Therefore Esperanto as an international way of communicating cannot be accepted over night. It will be accepted o­nly within decades and with centuries of parallel use with the most widespread national language, which today is the English language. This means that the nearest and most necessary step towards a confirmation of single international language will be international bilingualism, which means the recognition of Esperanto as the second international language alongside the English language. An international bilingualism is a means of overcoming the linguistic discrimination reigning in the world and the sanctioned injustice of it. This discrimination is complemented by other forms of inequality and does not allow globalization to develop o­n a fair basis from which all the people of the world would benefit. During the long coexistence and competition of English and Esperanto, the latter, not conceding the contents, but having the clear advantages of simple grammar, availability and neutrality, over decades will supersede English and will be ratified as a single international language. Esperanto does not encroach o­n the life of national languages and does not discriminate between them. From the point of view of tetrasociology, this is a dialectic of global language, which requires both a complementarity and independence for international and national languages. The self-consciousness and identification of the sphere classes of humankind in many aspects will be connected with a confirmation of bilingualism and a single international language. Bilingualism is an optimum strategy and for international organizations, such as the UN and UNESCO, which until now have no global language strategy.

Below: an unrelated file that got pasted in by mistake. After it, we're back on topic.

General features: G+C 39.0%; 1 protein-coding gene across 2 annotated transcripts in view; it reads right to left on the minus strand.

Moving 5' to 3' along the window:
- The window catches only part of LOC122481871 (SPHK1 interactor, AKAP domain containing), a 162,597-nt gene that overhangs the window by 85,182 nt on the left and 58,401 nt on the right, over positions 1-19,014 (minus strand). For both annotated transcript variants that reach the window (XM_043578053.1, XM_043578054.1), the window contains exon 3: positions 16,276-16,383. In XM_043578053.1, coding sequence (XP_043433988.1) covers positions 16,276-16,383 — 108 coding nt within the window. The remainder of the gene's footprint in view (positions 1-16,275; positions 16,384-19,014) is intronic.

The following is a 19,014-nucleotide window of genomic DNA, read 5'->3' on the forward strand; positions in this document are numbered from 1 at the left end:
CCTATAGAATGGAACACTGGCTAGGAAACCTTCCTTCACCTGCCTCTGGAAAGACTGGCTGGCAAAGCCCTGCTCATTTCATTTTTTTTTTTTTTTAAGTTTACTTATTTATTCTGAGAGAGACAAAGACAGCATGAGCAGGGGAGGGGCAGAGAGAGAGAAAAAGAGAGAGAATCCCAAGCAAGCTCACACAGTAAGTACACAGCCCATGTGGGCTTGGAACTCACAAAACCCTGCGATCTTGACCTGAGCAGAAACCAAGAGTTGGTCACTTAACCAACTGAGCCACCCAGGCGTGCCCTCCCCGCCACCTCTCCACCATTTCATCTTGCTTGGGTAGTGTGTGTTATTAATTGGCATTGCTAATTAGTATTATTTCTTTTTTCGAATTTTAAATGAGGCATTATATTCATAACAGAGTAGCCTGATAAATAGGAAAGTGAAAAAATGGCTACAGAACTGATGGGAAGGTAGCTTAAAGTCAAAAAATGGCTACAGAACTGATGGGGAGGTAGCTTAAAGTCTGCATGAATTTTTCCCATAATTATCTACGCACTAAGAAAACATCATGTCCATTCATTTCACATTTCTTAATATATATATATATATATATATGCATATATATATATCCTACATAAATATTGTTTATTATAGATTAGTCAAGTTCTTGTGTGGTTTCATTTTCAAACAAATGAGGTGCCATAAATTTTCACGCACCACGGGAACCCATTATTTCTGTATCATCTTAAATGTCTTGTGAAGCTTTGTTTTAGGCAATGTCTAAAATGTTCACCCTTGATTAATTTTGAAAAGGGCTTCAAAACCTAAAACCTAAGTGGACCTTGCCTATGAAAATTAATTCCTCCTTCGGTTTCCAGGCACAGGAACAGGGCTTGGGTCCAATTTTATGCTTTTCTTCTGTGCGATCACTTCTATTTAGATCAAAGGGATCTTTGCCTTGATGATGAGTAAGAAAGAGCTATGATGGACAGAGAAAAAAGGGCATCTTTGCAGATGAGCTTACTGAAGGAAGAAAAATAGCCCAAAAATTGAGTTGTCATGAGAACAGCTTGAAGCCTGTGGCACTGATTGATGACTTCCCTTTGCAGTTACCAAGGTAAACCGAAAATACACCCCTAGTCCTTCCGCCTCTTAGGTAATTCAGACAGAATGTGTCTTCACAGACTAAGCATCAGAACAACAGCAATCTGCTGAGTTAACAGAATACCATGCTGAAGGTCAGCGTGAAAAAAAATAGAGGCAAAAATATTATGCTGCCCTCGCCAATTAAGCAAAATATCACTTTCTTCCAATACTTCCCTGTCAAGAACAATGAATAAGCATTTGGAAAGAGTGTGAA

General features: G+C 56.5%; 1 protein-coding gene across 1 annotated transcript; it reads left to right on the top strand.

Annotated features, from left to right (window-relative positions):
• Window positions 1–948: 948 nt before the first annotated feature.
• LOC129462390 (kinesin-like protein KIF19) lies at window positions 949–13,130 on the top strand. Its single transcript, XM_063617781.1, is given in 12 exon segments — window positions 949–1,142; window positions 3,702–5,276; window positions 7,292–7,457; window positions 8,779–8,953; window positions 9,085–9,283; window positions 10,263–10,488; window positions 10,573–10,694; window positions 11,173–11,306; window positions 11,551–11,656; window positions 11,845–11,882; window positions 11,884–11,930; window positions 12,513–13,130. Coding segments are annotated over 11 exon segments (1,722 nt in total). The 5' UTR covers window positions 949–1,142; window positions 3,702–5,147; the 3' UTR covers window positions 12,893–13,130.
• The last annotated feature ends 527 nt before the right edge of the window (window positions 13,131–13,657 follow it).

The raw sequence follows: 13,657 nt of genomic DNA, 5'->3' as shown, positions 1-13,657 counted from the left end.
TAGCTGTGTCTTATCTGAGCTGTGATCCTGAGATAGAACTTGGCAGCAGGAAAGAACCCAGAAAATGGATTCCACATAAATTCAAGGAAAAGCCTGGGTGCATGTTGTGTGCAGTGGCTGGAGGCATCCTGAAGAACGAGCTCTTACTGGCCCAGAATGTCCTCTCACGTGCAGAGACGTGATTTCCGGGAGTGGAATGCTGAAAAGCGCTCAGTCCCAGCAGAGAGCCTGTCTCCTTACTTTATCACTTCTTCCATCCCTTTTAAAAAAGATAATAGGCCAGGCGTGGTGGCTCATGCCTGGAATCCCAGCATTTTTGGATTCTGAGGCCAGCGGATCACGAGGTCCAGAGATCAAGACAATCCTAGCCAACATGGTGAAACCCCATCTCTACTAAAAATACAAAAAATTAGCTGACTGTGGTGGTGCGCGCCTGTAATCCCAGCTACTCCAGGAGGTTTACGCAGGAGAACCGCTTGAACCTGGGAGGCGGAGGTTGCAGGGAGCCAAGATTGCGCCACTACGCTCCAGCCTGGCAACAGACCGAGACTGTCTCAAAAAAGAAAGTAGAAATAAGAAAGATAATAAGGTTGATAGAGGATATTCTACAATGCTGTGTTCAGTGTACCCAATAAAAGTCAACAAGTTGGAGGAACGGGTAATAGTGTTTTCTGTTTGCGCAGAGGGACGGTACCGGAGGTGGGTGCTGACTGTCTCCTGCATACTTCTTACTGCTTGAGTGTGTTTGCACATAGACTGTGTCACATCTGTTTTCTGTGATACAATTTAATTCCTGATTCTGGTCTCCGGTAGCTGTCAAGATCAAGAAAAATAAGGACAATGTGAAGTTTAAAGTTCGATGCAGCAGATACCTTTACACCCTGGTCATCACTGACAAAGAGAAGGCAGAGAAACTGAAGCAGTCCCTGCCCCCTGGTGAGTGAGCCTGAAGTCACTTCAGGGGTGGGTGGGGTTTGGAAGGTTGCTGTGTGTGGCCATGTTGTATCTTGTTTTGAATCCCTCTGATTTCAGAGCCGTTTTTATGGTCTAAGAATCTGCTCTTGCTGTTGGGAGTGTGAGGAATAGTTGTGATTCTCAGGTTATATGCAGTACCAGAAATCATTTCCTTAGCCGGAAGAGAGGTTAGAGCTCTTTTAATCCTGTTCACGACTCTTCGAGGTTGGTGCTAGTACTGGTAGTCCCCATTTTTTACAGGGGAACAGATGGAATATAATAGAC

The International Publishing Project, developed o­n the basis of tetrasociology, assumes the publication of a mass books in at least three languages: National, English and Esperanto. It is actually sociolinguistic and therefore can have the name " International Sociolinguistic Publishing Project ". (This is my offer to RC25). This project creates, o­n the o­ne hand, the equal opportunities for comparison and competition of English and Esperanto, and o­n the other, acquaints the readers with Esperanto opportunities, with which the majority of the readers are unfamiliar. The first book available in three languages (Russian, English and Esperanto) within the framework of this project, has been published by the author (2003) in Russia. It is an example for the publication of similar books in other countries. The International Sociolinguistic Publishing Project and its practices in different social sciences has the capability to considerably advance sociolinguistics and to give it a new pragmatical dimension. The author also offers also to RC25 to act with the initiative of accepting Esperanto as an official language of the International Sociological Association. Such an initiative will be useful to all, to sociolinguistics, sociologists, Esperanto and all people of the world.

 For the realization of empirical and theoretical research in all circles of sociolinguistic hypotheses of tetrasociology, which are briefly formulated above, significant scientific and financial resources will be required, which are absent in Russia. This circumstance makes it impossible to implement. There is o­nly o­ne hope - for the help of foreign and international organizations.

Sociolinguistics, in general, and in the tetrasociological paradigm in particular, can play a powerful role in the rise of a new culture of harmonious peace, primarily through adoption of a uniform language for international dialog. Without a universal language, a new culture of peace is difficult if not impossible.

Bitner V. From edition // Espero, 1908, 1, p. 4

Please, look o­n page 4.5 still:

Francisco Gomes de Matos, Brazil
Applying the Pedagogy of Positiveness